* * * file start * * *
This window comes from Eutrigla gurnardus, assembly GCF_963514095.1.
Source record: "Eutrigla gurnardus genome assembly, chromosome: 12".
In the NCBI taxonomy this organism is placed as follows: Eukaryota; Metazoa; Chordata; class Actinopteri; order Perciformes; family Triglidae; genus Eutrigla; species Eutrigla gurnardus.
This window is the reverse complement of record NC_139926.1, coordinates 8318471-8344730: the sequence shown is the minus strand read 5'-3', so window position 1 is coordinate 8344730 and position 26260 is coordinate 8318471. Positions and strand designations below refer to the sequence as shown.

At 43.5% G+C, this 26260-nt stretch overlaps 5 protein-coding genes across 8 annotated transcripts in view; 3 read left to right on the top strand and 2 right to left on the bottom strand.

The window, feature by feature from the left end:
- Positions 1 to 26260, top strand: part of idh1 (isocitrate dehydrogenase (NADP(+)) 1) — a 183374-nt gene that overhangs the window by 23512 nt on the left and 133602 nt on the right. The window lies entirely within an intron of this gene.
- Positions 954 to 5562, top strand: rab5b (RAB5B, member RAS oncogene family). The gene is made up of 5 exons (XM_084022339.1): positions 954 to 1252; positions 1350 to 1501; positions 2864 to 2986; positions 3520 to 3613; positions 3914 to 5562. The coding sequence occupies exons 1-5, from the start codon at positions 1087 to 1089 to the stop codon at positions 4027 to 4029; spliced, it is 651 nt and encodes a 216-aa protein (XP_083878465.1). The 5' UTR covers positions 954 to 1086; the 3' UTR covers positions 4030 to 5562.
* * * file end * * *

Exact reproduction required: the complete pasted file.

This window comes from Eutrigla gurnardus, assembly GCF_963514095.1.
Source record: "Eutrigla gurnardus genome assembly, chromosome: 12".
In the NCBI taxonomy this organism is placed as follows: Eukaryota; Metazoa; Chordata; class Actinopteri; order Perciformes; family Triglidae; genus Eutrigla; species Eutrigla gurnardus.
This window is the reverse complement of record NC_139926.1, coordinates 8318471-8344730: the sequence shown is the minus strand read 5'-3', so window position 1 is coordinate 8344730 and position 26260 is coordinate 8318471. Positions and strand designations below refer to the sequence as shown.

At 43.5% G+C, this 26260-nt stretch overlaps 5 protein-coding genes across 8 annotated transcripts in view; 3 read left to right on the top strand and 2 right to left on the bottom strand.

The window, feature by feature from the left end:
- Positions 1 to 26260, top strand: part of idh1 (isocitrate dehydrogenase (NADP(+)) 1) — a 183374-nt gene that overhangs the window by 23512 nt on the left and 133602 nt on the right. The window lies entirely within an intron of this gene.
- Positions 954 to 5562, top strand: rab5b (RAB5B, member RAS oncogene family). The gene is made up of 5 exons (XM_084022339.1): positions 954 to 1252; positions 1350 to 1501; positions 2864 to 2986; positions 3520 to 3613; positions 3914 to 5562. The coding sequence occupies exons 1-5, from the start codon at positions 1087 to 1089 to the stop codon at positions 4027 to 4029; spliced, it is 651 nt and encodes a 216-aa protein (XP_083878465.1). The 5' UTR covers positions 954 to 1086; the 3' UTR covers positions 4030 to 5562.